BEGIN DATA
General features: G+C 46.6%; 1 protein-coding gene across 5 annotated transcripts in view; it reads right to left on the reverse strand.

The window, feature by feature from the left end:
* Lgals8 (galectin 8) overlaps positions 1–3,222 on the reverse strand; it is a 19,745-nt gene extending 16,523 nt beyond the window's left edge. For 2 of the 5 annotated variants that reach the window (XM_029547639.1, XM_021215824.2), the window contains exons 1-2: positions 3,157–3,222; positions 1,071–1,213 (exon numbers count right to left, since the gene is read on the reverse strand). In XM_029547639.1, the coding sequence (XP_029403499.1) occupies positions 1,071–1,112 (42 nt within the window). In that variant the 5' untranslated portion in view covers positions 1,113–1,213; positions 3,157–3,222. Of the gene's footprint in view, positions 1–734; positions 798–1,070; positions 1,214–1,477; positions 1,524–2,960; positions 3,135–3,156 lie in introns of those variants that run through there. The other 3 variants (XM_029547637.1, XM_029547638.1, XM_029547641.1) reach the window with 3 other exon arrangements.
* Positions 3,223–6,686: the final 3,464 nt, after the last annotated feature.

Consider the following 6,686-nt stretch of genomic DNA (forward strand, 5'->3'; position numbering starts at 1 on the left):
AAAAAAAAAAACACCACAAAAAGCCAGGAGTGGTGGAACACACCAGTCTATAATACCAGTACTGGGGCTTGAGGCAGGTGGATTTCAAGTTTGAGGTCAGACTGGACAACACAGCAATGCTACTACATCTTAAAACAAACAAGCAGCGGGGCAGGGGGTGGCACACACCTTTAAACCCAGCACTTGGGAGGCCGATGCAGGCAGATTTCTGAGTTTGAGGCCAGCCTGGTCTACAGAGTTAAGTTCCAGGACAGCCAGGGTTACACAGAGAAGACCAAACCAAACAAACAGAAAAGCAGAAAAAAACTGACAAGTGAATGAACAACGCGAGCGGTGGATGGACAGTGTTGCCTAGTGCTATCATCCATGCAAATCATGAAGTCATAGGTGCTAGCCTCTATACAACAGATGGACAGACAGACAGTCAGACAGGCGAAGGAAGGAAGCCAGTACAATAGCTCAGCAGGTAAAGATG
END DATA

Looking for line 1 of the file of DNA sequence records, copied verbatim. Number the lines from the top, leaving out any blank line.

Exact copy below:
General features: G+C 46.6%; 1 protein-coding gene across 5 annotated transcripts in view; it reads right to left on the reverse strand.